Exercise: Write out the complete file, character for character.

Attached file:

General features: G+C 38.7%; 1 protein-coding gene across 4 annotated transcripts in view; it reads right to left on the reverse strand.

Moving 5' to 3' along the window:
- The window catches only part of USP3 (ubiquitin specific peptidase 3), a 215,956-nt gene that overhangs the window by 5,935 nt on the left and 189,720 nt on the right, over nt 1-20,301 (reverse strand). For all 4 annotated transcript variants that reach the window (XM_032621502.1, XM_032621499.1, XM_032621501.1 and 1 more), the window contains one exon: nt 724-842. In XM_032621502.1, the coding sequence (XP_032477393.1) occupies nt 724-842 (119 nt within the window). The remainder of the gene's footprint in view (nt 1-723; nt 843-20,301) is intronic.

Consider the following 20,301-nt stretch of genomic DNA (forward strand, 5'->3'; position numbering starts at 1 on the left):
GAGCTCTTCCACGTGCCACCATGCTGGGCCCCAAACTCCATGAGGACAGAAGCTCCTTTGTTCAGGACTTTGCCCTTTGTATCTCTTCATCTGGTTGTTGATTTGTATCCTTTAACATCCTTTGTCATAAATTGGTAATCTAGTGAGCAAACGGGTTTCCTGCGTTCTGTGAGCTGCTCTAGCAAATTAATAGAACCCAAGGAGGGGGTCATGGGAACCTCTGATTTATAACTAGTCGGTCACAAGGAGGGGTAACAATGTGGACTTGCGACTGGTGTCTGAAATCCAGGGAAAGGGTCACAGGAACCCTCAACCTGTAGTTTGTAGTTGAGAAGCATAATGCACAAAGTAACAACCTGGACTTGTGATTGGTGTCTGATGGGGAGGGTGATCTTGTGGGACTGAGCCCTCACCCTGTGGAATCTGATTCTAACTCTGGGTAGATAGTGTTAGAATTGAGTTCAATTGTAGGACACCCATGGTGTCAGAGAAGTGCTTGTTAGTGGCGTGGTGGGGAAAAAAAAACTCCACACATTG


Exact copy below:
General features: G+C 38.7%; 1 protein-coding gene across 4 annotated transcripts in view; it reads right to left on the reverse strand.

Moving 5' to 3' along the window:
- The window catches only part of USP3 (ubiquitin specific peptidase 3), a 215,956-nt gene that overhangs the window by 5,935 nt on the left and 189,720 nt on the right, over nt 1-20,301 (reverse strand). For all 4 annotated transcript variants that reach the window (XM_032621502.1, XM_032621499.1, XM_032621501.1 and 1 more), the window contains one exon: nt 724-842. In XM_032621502.1, the coding sequence (XP_032477393.1) occupies nt 724-842 (119 nt within the window). The remainder of the gene's footprint in view (nt 1-723; nt 843-20,301) is intronic.

Consider the following 20,301-nt stretch of genomic DNA (forward strand, 5'->3'; position numbering starts at 1 on the left):
GAGCTCTTCCACGTGCCACCATGCTGGGCCCCAAACTCCATGAGGACAGAAGCTCCTTTGTTCAGGACTTTGCCCTTTGTATCTCTTCATCTGGTTGTTGATTTGTATCCTTTAACATCCTTTGTCATAAATTGGTAATCTAGTGAGCAAACGGGTTTCCTGCGTTCTGTGAGCTGCTCTAGCAAATTAATAGAACCCAAGGAGGGGGTCATGGGAACCTCTGATTTATAACTAGTCGGTCACAAGGAGGGGTAACAATGTGGACTTGCGACTGGTGTCTGAAATCCAGGGAAAGGGTCACAGGAACCCTCAACCTGTAGTTTGTAGTTGAGAAGCATAATGCACAAAGTAACAACCTGGACTTGTGATTGGTGTCTGATGGGGAGGGTGATCTTGTGGGACTGAGCCCTCACCCTGTGGAATCTGATTCTAACTCTGGGTAGATAGTGTTAGAATTGAGTTCAATTGTAGGACACCCATGGTGTCAGAGAAGTGCTTGTTAGTGGCGTGGTGGGGAAAAAAAAACTCCACACATTG